New mothers should have a varied diet to avoid having fussy children

Women who eat a wide variety of healthy foods when pregnant and breastfeeding are less likely to end up with children who are fussy eaters. A new study published in the journal Obesity Reviews claims that the different flavours reach unborn babies. And as children very often tend to reject new things, the earlier they are exposed to novel foods and tastes, the more likely they are to embrace them.

Aloysa Hourigan, spokeswoman for Nutrition Australia, said: “The more nutrients a child receives in utero and through breastfeeding, the more likely the child will thrive.”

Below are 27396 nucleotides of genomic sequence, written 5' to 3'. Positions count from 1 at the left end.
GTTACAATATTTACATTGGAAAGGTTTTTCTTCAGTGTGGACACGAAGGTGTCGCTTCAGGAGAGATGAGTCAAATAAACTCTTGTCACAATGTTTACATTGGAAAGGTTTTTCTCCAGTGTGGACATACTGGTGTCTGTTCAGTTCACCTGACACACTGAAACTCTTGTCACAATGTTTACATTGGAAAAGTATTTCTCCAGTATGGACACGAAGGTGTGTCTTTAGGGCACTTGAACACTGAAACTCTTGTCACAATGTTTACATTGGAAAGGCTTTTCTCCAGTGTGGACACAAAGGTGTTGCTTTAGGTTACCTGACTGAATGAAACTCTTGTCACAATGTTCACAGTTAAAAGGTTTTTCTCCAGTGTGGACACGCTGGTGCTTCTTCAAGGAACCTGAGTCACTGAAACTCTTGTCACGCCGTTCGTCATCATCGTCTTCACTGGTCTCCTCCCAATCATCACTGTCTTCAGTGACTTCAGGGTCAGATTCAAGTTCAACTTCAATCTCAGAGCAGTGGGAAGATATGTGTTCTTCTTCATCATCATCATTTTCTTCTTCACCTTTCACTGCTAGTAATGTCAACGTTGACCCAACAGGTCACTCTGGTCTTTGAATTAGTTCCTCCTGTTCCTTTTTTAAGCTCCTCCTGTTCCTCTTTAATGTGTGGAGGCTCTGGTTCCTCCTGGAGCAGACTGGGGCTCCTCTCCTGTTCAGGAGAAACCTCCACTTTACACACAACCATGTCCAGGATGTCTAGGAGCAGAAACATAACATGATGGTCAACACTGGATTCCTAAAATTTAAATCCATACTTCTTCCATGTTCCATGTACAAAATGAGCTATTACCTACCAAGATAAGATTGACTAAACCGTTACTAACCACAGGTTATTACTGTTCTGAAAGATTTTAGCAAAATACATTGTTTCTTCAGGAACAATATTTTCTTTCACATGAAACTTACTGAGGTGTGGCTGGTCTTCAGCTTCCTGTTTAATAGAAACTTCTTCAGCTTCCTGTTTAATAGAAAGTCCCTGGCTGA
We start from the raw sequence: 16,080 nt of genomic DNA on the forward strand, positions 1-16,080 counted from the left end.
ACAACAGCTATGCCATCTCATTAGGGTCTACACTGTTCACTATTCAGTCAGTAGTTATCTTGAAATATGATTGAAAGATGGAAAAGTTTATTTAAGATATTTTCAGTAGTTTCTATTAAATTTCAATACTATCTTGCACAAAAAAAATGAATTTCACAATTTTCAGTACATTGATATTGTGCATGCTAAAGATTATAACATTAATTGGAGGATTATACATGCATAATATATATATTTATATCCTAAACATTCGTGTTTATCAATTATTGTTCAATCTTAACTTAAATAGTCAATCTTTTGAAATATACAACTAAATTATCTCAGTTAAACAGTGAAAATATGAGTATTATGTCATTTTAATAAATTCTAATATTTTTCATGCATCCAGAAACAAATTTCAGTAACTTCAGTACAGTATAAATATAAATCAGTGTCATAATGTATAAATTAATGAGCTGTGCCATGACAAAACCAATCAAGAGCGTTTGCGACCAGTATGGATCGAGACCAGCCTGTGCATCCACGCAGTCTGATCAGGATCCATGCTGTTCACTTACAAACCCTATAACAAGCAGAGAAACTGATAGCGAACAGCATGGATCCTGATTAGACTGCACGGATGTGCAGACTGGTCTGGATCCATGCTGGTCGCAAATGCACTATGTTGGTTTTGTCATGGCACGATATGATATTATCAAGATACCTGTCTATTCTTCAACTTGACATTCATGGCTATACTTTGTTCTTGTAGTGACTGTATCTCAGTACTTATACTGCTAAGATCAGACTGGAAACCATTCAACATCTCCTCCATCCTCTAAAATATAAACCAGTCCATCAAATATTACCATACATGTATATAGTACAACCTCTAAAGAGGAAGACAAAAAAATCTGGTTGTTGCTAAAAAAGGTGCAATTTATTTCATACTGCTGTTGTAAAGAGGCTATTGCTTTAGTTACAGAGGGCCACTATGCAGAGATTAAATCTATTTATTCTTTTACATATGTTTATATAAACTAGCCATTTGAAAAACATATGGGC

News.com.au reports on how researchers in the Department of Paediatrics’ behavioural medicine division at the University of Buffalo based their findings on data gathered from more than 40 peer-reviewed studies on how infants and young children develop preferences for healthy foods, especially vegetables and fruits. They found that repeated, persistent serving of rejected foods can prove successful in fussy toddlers.


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